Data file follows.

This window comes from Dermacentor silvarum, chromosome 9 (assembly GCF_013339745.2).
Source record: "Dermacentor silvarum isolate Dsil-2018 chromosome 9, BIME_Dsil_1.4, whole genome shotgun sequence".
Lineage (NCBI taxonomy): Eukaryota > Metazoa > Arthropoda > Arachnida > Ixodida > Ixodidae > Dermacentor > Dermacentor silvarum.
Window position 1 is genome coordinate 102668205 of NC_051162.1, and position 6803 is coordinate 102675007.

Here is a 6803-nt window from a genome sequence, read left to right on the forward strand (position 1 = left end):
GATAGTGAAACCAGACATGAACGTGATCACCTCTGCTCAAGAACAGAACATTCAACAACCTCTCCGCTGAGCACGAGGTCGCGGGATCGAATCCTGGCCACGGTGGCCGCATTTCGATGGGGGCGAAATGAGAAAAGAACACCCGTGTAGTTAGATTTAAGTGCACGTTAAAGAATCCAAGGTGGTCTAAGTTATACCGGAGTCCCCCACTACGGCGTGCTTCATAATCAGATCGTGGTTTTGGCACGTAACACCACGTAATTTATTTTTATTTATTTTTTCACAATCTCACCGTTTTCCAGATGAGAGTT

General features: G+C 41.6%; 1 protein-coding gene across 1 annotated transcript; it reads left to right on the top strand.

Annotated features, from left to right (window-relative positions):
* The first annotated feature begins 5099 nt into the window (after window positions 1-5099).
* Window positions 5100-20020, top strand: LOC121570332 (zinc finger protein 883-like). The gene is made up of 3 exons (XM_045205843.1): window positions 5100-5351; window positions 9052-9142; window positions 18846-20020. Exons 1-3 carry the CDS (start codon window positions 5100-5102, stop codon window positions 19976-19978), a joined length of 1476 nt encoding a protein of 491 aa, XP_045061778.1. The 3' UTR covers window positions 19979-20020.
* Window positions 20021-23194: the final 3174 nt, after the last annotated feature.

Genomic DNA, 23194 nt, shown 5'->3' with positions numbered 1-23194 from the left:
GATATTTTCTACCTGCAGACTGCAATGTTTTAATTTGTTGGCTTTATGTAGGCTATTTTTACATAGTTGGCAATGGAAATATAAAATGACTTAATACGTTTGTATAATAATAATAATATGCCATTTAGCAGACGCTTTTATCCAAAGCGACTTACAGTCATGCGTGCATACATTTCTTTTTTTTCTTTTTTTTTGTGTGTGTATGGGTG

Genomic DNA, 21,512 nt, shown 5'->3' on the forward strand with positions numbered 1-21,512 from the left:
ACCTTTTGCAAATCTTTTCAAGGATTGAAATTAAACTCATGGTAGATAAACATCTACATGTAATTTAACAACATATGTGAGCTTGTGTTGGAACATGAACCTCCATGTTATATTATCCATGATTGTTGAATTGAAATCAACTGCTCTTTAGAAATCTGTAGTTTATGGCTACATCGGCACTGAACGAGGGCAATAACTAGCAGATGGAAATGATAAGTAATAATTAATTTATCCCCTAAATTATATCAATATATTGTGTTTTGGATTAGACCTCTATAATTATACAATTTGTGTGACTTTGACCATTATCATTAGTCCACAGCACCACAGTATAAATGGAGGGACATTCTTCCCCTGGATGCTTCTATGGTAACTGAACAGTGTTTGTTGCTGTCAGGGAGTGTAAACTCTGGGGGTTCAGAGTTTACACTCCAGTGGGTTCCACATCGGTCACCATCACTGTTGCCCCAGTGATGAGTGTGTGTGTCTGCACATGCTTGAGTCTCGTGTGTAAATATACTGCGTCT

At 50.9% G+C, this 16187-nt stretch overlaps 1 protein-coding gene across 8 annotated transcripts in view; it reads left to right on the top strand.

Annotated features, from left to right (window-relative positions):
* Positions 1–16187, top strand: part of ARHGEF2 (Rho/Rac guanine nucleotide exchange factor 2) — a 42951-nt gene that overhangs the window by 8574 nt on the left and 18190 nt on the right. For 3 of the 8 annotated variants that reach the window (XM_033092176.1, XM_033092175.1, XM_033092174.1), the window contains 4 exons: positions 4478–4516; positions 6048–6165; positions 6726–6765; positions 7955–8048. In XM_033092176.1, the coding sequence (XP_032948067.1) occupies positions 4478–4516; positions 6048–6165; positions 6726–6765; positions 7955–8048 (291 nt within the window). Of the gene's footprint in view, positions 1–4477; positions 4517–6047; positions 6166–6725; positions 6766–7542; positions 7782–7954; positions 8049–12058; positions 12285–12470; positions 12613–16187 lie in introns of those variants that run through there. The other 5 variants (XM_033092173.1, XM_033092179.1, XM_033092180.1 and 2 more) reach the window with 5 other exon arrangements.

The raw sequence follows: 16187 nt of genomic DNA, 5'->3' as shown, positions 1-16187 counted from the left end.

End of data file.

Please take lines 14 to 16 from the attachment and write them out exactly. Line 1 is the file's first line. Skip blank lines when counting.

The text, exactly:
Genomic DNA, 21,512 nt, shown 5'->3' on the forward strand with positions numbered 1-21,512 from the left:
ACCTTTTGCAAATCTTTTCAAGGATTGAAATTAAACTCATGGTAGATAAACATCTACATGTAATTTAACAACATATGTGAGCTTGTGTTGGAACATGAACCTCCATGTTATATTATCCATGATTGTTGAATTGAAATCAACTGCTCTTTAGAAATCTGTAGTTTATGGCTACATCGGCACTGAACGAGGGCAATAACTAGCAGATGGAAATGATAAGTAATAATTAATTTATCCCCTAAATTATATCAATATATTGTGTTTTGGATTAGACCTCTATAATTATACAATTTGTGTGACTTTGACCATTATCATTAGTCCACAGCACCACAGTATAAATGGAGGGACATTCTTCCCCTGGATGCTTCTATGGTAACTGAACAGTGTTTGTTGCTGTCAGGGAGTGTAAACTCTGGGGGTTCAGAGTTTACACTCCAGTGGGTTCCACATCGGTCACCATCACTGTTGCCCCAGTGATGAGTGTGTGTGTCTGCACATGCTTGAGTCTCGTGTGTAAATATACTGCGTCT

At 50.9% G+C, this 16187-nt stretch overlaps 1 protein-coding gene across 8 annotated transcripts in view; it reads left to right on the top strand.